Essays & Confessions

12 Things I Wish I’d Known When I Graduated College

By | Tuesday, June 07, 2016


Graduating college, at first, pretty much sucks. Your life, which previously consisted of regimented schedules around school, sports, and extra-curricular activities is now completely changing. You’re on your own and the future is in your hands. It might seem scary at first, and you might feel like a child who is not at all ready for this, but you are, and you’ll realize it soon. To jump-start the process, I’d like to share some words of wisdom with you. If only I had known all of the below when I graduated college, maybe I could have jump-started the process, too.

1. You’re probably not going to see half of the people you were friends with in college after graduation.

Okay, maybe you’ll see people once or twice after graduating, but you’re about to start a new life. Not everyone can come. Be sure to make an effort to keep in touch with the people you want in your life, though, or else they will become a faint memory of the past, as sad as that sounds.

2. You don’t have to start working a full-time job right away.

Once the real world hits, it’s going to hit hard with a lot of strict policies about vacation time and stuff. You shouldn’t be in a race to get to the real world. After all, graduation is not a finish line, it’s the very beginning, actually, and everyone has different starting times.

3. You’re still going to meet new people after college, whether that’s a new friend, a new enemy, or a new S.O.

Although I once believed I would never meet anyone after graduating college, I was wrong. You can meet people at work, through mutual friends, at parties, and at the gym. Just because college is over doesn’t mean your only hope for finding true love is now in the hands Hinge and OK Cupid, even though browsing such online dating networks certainly won’t hurt.

4. If you stay in on a random Saturday night, you’re probably not going to miss out on anything.

You’ll realize it soon enough: same shit, different weekend night. If you can’t make it out one night, or you just don’t feel like going out, it won’t be the end of the world. Go out when you want to go out, and stay in when you want to stay in. It’s simple.

5. Just because you’re making money doesn’t mean you have to spend it.

You might be able to pay for a super-nice apartment while still having extra money to put toward groceries, the gym, and wine, but that doesn’t mean you should be paying for that apartment. Instead, save as much money as you can to go toward a new car or a starter home in a few years. It’s probably the most important thing you can do for yourself right now.

6. Settling does not mean the same thing when it comes to relationships as it does when it comes to your career.

In my opinion, getting experience (ANY experience) is going to help you climb the ladder faster than sitting around waiting for your dream job to come to you. You need experience to get your dream job. And you need experience to find out what that ideal dream job is. All experience is good experience.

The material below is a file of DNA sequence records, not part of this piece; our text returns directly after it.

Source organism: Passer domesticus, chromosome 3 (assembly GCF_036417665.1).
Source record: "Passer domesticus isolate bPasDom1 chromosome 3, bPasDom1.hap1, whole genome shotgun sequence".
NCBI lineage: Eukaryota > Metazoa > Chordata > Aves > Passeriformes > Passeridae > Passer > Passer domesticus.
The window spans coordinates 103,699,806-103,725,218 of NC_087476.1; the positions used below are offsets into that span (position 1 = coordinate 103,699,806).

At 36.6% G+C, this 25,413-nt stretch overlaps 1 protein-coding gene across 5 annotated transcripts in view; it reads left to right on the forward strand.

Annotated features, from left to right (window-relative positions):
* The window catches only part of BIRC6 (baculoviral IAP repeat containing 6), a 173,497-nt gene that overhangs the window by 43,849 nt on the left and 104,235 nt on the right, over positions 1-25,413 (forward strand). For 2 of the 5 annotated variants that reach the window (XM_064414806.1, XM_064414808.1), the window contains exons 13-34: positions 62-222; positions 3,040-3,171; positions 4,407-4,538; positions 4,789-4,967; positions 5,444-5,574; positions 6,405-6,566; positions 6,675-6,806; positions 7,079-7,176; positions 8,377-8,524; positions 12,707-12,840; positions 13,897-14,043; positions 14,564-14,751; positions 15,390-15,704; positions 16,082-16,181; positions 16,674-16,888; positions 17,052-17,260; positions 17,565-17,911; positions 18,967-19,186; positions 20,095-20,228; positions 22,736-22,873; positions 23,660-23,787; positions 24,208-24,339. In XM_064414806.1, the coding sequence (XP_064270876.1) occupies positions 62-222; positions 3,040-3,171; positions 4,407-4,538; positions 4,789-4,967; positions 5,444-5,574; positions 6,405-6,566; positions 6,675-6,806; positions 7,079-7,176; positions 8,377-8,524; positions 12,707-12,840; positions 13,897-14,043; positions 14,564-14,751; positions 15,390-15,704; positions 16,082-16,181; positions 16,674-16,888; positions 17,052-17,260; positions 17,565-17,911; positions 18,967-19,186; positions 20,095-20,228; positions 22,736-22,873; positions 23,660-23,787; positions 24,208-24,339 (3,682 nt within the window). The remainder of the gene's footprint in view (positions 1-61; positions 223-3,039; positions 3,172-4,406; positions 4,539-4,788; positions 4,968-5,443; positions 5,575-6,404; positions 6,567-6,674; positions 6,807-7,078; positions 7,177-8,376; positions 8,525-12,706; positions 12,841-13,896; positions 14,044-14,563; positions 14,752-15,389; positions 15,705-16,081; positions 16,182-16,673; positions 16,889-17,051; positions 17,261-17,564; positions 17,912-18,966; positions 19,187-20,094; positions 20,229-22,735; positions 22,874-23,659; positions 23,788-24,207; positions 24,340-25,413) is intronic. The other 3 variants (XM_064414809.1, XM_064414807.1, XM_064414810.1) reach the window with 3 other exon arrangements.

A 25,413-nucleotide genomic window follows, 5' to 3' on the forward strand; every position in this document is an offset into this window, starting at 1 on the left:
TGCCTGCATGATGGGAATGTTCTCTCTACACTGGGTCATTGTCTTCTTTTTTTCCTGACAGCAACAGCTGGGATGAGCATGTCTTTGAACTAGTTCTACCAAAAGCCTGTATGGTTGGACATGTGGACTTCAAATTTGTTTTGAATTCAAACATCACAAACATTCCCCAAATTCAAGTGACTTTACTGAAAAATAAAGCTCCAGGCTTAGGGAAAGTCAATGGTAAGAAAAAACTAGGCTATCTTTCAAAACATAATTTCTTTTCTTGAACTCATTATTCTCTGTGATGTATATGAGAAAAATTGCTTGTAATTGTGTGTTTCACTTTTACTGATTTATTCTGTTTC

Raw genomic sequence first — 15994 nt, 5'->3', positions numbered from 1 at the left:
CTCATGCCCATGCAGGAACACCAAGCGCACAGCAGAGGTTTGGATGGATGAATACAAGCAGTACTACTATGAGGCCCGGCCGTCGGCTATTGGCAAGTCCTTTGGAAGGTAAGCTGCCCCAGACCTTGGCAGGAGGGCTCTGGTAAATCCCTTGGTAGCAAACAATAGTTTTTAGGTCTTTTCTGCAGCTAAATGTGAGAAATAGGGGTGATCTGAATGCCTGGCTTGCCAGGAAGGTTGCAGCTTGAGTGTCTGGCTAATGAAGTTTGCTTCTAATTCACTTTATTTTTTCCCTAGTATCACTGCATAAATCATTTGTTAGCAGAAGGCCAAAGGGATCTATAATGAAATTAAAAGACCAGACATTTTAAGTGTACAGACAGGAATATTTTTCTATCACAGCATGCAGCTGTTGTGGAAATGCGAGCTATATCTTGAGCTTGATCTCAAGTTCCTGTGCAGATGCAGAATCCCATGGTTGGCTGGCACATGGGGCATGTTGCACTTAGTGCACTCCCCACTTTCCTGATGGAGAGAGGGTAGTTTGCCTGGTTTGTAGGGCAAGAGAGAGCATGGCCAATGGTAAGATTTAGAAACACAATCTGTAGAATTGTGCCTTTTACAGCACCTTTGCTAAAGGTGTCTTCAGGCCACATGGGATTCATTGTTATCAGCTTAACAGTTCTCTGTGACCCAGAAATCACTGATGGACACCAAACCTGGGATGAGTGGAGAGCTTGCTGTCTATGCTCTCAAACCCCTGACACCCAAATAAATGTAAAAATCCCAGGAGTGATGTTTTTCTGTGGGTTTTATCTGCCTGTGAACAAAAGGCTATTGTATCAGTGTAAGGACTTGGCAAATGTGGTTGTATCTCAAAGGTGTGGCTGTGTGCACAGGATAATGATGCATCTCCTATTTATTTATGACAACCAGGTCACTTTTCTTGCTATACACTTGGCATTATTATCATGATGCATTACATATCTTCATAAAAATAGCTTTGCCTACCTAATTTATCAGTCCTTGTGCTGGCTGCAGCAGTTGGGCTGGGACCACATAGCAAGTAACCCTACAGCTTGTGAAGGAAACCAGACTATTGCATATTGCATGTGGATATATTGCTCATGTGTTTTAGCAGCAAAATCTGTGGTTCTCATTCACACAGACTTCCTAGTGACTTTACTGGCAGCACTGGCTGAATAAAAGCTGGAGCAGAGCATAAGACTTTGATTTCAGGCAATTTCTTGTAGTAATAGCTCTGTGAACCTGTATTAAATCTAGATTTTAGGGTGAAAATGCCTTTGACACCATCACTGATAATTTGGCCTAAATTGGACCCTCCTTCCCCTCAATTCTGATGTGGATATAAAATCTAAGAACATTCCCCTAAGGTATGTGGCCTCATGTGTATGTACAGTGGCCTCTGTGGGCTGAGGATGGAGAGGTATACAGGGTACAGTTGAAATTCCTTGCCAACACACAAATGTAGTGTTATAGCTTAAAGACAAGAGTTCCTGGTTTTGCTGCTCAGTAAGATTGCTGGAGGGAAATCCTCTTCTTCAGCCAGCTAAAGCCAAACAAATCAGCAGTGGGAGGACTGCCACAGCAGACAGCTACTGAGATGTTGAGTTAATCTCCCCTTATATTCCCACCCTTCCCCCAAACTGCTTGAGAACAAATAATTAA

7. Rejection is a good thing.

It would be weird if everyone wanted you to work for them, and it would be weird if you wanted to work for every company you interviewed at. Job searching is like dating; the connection has to be mutual, or it’s just not going to work out. Finding a mutual connection takes time.

8. Follow your passion.

Don’t think you are limited to doing whatever your college degree says you should be doing. The sky is the limit. If you find you want to go in a different direction, go in a different direction. If you find you want to continue doing what you’re doing, do it. Put yourself out there. Do something in addition to your full-time job. You can’t just go through the motions and expect greatness to happen. You have to work for it.

9. If you want to move, JUST DO IT.

Here’s my personal opinion: Now is the time. Sure, you can still move later on in your 20s and later on in your life, but you’re starting the next chapter of your life. Why stay put for the beginning of this next chapter when you know, eventually, you’d like to try living elsewhere? No need to delay what you know you want to begin. (Though if you’re delaying to save money and plan ahead, that’s a good thing, too.)

10. You’re not special.

You might be unique, and you might have skills that set you apart from the crowd, but in the real world, there are plenty of people out there just like you, and no one is going to endlessly award you or praise you for your successes. So learn from your mistakes, and then do the honor of patting yourself on the back for your accomplishments, if no one does it for you. This is adulthood. Welcome.

11. It’s okay to have no idea what you want to do in life.

If by the end of your 20s you’ve got it all figured out, good for you. But 99% of 29-year-olds probably don’t have it figured out. Actually, I feel like humans may never feel like they have it ALL figured out, but if you go with the flow and take life as it comes, things will work out as they should. Life never slows down, and it’s always full of surprises. Take them as they come.

12. Yeah, you might have just experienced four of the best years of your life, but the rest of your 20s — and the rest of your life — will hold some amazing years, too.

Never again will you experience the situations you did in college, but as you get older, those situations won’t be ones you want to experience anymore. If you told my recent-grad-self that one day I’d choose sitting on the couch in sweatpants drinking wine on a Saturday night over taking shots of vodka at the club, I would have laughed in your face. But now, I do sometimes choose wine and couch on Saturday nights. Keyword: sometimes.

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